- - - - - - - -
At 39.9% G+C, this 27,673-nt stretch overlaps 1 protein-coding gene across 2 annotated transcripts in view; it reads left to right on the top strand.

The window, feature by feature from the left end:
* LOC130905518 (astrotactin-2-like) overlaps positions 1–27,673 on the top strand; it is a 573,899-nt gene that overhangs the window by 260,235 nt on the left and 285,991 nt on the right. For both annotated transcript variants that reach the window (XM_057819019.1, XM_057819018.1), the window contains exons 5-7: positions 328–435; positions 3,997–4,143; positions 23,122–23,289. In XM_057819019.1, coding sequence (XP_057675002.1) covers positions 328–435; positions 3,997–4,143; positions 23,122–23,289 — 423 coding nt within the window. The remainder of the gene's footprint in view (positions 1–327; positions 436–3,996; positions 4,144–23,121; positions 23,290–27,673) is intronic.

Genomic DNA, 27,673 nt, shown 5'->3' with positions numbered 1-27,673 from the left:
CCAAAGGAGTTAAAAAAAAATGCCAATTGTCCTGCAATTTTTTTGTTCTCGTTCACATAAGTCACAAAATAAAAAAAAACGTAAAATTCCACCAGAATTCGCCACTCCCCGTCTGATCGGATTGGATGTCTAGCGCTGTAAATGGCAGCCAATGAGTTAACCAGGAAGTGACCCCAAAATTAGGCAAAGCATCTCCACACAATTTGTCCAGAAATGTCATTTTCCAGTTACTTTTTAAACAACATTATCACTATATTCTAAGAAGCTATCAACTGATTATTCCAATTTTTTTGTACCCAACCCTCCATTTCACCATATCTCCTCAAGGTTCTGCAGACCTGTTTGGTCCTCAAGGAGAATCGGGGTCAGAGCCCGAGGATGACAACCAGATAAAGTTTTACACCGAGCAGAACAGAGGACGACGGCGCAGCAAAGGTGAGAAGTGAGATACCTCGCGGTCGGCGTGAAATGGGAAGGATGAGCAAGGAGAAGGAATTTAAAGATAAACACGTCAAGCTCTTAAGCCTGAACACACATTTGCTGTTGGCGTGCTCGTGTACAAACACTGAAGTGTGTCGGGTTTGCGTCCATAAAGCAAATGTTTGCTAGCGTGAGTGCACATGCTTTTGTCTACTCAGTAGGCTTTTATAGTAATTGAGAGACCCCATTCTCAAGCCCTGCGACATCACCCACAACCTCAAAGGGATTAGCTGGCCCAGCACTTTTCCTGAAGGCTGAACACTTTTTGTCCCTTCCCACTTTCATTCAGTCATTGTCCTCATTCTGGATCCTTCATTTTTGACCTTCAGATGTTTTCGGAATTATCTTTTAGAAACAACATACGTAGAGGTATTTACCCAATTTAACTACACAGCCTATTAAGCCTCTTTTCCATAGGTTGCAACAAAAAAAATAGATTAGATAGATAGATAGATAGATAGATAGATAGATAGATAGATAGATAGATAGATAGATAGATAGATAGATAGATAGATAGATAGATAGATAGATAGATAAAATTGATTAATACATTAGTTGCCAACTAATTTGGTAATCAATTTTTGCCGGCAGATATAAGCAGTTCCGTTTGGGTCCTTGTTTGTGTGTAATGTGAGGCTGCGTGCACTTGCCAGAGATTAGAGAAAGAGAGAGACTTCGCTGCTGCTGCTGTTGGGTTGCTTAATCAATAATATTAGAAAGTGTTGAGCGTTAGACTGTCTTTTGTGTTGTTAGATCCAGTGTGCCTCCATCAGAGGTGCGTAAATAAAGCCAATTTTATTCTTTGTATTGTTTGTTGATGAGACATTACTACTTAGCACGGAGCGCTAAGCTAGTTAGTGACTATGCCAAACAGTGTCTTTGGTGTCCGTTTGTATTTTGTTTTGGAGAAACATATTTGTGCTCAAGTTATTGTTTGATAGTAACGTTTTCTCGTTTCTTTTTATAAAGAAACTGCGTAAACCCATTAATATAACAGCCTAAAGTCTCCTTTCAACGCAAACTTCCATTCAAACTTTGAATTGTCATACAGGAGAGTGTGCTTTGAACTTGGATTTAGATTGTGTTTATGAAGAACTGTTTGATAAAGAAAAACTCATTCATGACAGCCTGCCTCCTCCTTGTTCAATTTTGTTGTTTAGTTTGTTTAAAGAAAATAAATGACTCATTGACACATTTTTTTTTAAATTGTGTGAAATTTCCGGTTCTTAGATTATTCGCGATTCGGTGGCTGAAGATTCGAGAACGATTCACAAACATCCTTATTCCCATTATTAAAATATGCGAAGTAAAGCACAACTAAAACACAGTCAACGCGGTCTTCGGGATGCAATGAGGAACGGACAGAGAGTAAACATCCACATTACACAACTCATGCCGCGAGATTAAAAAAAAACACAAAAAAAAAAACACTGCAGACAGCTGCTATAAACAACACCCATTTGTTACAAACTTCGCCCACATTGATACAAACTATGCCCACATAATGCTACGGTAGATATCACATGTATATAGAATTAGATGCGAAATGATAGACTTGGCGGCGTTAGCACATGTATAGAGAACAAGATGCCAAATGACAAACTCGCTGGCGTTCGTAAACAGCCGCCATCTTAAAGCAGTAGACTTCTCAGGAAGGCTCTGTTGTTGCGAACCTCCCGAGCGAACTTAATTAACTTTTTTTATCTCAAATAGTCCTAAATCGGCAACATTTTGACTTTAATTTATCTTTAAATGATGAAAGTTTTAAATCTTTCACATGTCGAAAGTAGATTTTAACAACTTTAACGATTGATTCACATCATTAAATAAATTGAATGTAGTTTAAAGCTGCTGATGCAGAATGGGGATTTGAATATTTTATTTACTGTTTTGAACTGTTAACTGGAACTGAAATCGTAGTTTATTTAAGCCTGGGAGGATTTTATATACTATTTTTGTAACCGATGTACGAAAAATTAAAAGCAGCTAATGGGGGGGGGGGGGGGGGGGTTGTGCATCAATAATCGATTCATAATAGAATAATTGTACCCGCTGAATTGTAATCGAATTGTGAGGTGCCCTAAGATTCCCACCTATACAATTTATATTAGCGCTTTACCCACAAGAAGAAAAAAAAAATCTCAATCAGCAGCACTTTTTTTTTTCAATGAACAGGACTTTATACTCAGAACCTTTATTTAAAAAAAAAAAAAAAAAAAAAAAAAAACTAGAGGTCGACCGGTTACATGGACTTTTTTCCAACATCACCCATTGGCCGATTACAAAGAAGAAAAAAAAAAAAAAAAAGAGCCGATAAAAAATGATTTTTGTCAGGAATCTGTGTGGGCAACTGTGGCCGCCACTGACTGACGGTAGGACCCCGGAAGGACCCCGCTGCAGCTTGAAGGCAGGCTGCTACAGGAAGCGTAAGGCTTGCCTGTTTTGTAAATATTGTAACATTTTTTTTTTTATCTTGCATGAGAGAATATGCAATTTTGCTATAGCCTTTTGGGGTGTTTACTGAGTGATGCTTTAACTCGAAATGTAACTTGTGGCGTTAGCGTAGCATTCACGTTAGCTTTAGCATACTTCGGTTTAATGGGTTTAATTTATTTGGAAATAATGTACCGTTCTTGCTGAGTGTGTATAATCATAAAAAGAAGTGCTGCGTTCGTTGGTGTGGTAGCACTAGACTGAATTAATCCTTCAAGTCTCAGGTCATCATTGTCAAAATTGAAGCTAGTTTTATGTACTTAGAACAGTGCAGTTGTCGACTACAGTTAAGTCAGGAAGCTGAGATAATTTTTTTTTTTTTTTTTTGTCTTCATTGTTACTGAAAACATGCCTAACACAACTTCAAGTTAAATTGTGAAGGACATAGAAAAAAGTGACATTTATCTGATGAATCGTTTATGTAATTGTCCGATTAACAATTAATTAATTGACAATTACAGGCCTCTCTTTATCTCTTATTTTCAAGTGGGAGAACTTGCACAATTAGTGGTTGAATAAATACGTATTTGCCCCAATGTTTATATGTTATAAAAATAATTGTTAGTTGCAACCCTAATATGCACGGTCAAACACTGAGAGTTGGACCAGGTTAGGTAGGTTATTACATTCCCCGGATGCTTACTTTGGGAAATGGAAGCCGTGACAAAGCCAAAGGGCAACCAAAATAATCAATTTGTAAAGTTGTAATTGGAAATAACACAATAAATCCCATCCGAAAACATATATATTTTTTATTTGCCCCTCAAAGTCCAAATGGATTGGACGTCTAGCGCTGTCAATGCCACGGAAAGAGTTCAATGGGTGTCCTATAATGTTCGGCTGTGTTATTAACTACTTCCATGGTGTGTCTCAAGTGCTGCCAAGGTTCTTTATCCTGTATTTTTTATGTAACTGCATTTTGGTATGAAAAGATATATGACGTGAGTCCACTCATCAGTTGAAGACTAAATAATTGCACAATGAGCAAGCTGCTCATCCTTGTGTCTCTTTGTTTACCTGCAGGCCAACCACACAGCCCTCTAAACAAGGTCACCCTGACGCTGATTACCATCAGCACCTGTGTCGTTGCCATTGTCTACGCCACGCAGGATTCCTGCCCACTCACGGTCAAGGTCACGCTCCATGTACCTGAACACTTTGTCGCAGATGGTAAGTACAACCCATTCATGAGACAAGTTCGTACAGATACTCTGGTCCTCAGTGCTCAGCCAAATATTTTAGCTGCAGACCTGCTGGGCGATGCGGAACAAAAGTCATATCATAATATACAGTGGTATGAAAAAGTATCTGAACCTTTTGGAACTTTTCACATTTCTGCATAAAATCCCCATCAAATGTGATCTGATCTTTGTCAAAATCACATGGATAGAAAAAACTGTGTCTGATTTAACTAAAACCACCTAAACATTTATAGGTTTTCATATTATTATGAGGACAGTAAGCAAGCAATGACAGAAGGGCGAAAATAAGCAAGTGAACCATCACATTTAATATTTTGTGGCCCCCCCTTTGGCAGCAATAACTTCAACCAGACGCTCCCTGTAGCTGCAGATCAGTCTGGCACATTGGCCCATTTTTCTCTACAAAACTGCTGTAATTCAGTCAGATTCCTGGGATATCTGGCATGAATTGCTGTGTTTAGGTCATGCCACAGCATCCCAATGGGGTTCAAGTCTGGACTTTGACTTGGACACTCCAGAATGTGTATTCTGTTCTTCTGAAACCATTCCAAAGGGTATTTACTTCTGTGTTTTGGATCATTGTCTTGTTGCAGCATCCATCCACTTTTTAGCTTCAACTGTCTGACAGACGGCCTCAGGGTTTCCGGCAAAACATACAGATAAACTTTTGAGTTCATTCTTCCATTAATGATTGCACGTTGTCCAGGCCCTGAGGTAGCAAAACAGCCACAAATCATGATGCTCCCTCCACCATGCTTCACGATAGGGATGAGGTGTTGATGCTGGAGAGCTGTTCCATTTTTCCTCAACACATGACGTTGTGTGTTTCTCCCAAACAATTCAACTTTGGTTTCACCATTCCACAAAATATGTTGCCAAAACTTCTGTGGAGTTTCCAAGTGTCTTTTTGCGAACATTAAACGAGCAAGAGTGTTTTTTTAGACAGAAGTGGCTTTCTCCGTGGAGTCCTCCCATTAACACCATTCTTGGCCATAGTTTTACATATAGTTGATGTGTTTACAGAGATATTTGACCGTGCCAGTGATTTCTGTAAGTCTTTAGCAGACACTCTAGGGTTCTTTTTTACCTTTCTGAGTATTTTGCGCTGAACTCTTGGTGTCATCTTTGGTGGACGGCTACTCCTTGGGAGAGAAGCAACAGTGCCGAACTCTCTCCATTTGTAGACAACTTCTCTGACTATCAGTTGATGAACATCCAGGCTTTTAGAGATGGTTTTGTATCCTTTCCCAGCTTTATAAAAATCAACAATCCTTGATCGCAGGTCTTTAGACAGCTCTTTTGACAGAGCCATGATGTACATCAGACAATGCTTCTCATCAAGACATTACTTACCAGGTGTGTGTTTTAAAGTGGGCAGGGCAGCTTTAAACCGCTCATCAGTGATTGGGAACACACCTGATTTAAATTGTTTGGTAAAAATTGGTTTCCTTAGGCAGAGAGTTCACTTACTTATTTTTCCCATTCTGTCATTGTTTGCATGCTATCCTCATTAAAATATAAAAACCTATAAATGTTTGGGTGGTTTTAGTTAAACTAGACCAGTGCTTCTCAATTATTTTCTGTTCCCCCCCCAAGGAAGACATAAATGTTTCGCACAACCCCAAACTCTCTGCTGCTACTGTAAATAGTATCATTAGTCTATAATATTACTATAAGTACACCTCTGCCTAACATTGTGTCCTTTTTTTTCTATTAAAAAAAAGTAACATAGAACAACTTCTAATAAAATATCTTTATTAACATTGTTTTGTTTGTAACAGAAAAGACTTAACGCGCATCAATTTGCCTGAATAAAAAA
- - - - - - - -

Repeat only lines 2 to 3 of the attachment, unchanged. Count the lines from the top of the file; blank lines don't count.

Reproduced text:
The window, feature by feature from the left end:
* LOC130905518 (astrotactin-2-like) overlaps positions 1–27,673 on the top strand; it is a 573,899-nt gene that overhangs the window by 260,235 nt on the left and 285,991 nt on the right. For both annotated transcript variants that reach the window (XM_057819019.1, XM_057819018.1), the window contains exons 5-7: positions 328–435; positions 3,997–4,143; positions 23,122–23,289. In XM_057819019.1, coding sequence (XP_057675002.1) covers positions 328–435; positions 3,997–4,143; positions 23,122–23,289 — 423 coding nt within the window. The remainder of the gene's footprint in view (positions 1–327; positions 436–3,996; positions 4,144–23,121; positions 23,290–27,673) is intronic.